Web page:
In Pepin County, it’s neighbor against neighbor

To hear Politico reporter Michael Kruse tell it, Pepin County in Wisconsin might as well be Mars.

It’s in the middle of nowhere, a rural area where signals from civilized lands — Washington, I guess — don’t penetrate well.

It makes a great lab rat for a divided America.

Kruse wrote the story a year ago about the people who moved from the Twin Cities to idyllic Wisconsin, only to have their new state turn red on them with last fall’s election.

He returned recently to see how the folks are doing in Pepin County, his article just published in Politico Magazine.

They’re not doing well, apparently. They’re not talking to each other; they’re not doing business with each other. They hate each other’s politics.

Pretty much like the civilized world.

In Stockholm, Bruce Johnson, a member of the town board, invited people — many of whom were in Kruse’s first story — to talk about what’s happened to their town since and how people are getting along.

“I don’t expect that we’ll resolve any major issues of policy but perhaps we can share some histories and find some common ground,” he said in his invitation.

Of the three dozen people who showed up, only one was a Trump voter, he says.

The one them, the single Trump voter, was a 42-year-old union welder named Vic Komisar. Komisar, a father of four and a stout, barrel-bellied, lifelong Pepin resident, is the leader of the area ATV club. He’s talkative and affable, and gets along with Johnson, so he went to St. Sophia’s.

“No one was attacking Vic—no one was attacking—because he’s a local,” Steve Grams assured me. He owns the Stockholm Pie & General Store in the village of Stockholm, population 66. He is married to Alan Nugent, who operates the adjacent interior design studio and art gallery. “But everyone wanted to know,” Grams added. “Why?”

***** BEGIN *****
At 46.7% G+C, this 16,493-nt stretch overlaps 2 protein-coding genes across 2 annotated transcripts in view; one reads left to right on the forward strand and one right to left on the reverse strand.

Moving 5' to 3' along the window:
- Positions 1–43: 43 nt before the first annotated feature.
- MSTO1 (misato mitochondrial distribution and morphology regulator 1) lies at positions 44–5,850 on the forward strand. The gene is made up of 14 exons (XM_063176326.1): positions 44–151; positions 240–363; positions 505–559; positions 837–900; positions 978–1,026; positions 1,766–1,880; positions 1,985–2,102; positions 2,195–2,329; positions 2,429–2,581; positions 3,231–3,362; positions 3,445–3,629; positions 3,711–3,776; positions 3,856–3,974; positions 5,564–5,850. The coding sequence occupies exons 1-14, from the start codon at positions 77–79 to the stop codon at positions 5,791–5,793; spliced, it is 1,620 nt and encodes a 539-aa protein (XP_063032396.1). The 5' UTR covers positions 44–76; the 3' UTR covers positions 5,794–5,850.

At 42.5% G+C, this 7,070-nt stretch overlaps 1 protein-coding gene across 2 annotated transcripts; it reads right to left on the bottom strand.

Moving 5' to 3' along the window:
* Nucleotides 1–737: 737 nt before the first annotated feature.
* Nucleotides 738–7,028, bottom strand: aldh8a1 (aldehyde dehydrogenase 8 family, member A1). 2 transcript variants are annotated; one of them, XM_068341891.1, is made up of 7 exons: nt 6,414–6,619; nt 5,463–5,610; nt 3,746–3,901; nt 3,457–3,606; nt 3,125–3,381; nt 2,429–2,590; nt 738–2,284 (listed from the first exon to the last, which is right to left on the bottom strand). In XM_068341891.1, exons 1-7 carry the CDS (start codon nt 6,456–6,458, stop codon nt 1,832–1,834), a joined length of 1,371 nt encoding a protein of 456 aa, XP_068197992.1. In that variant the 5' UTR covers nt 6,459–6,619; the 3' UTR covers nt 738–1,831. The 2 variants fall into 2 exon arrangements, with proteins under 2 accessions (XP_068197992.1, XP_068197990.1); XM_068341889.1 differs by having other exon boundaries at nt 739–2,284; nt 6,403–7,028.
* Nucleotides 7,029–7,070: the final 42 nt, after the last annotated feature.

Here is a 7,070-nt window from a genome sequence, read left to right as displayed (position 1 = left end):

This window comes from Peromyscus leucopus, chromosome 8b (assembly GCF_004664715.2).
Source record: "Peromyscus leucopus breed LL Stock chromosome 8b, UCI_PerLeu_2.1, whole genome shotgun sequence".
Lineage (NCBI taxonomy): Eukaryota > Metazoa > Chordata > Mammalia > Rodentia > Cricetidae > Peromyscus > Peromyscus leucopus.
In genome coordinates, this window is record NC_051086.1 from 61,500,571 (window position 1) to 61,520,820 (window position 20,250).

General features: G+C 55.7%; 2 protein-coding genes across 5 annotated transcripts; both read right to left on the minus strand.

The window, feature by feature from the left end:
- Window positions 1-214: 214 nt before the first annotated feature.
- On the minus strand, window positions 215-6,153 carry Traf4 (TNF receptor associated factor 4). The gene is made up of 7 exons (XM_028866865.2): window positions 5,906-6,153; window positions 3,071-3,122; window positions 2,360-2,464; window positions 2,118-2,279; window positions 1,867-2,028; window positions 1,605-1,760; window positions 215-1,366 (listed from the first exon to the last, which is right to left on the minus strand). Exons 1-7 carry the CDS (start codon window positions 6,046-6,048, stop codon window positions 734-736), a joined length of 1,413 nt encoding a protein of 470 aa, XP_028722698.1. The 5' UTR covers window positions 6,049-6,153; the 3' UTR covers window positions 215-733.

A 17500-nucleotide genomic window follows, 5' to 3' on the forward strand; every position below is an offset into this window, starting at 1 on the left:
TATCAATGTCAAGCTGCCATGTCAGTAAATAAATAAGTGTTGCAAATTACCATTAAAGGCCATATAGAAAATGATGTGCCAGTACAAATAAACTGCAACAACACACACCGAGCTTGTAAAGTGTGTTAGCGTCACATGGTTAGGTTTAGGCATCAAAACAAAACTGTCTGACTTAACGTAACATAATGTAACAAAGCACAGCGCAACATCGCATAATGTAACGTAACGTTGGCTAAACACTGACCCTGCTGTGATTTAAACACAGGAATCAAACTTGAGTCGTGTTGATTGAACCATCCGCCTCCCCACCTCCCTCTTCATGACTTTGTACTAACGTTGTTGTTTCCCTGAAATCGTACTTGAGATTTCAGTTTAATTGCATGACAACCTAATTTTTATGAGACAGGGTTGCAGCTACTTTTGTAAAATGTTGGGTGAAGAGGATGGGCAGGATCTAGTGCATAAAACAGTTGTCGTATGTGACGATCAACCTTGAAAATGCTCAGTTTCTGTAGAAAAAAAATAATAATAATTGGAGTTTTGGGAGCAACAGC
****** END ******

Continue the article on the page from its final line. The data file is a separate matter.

Why had Komisar voted for Trump?

“They were just dumbfounded,” Komisar told me when I caught up with him one night at the Pepin Sportsmen’s Club, where he was holding an ATV club meeting. Outside, there was a phalanx of pickup trucks parked around the plain, lodge-like structure. Inside, there were heads of deer mounted on wooden walls. This was nine months after the meeting at the church, and 10 miles of dark country roads and a world away.

There’s more to all of this than politics. There’s the urban vs. rural divide recognizable by anyone who’s ever moved into a small town with established families. No matter how many decades it’s been, you’re still a newcomer.

“They don’t want to bridge the gap,” Komisar said of the newcomers. “They want to be around people they agree with.”

“They’re all right, and we’re all wrong. I’m so goddamn sick of everybody saying, ‘You’re wrong.’

The mistrust apparently is deep. A woman who moved from the Twin Cities asked her farmer neighbor to sell her some hay. He didn’t have any, he said. It was moldy. She wonders whether it really was or whether he didn’t want to sell to someone who didn’t vote for Donald Trump.

Typically of our times, she didn’t ask him.

Kruse did.

“She thinks it’s because of politics? Oh … noooo,” he said, his Wisconsin accent stretching out his denial. He told me he doesn’t lie to people. He told me, too, that he could have used the money. “I’d have been more than happy to sell her 30 bales,” he said. “Good grief. It’s not because we voted different.”

His wife jumped in here.

“We voted differently,” she said. She wouldn’t tell me if she had voted for Clinton—only that she hadn’t voted the way her husband did. “And we’re still a happy couple,” she said. She looked at him, smiled and touched his face. He smiled back. High school sweethearts—he’s 62, and she’s 61—they’ve been married for 43 years. “I don’t have to like what he likes,” she said. “He doesn’t have to like what I like. That’s a good thing.”

“Neighbors need to talk to neighbors more,” Nelson told me before I left them alone. He pointed the finger gently at Myklebust. “She’s never said a word about anything political to me. It’s, ‘Hi, how are you? The hay is nice.’ That’s all. If she wanted to ask me something, well … ”

Residents say they don’t want to talk about politics with other residents. What good would it do? And so in Pepin County, people engage in — as Kruse put it — self deception.

Bruce Johnson says he’ll try to organize another meeting after the new Politico article is released.

In Pepin County, people have time to waste in a proxy fight with their own resentments.

(h/t: Paul Tosto)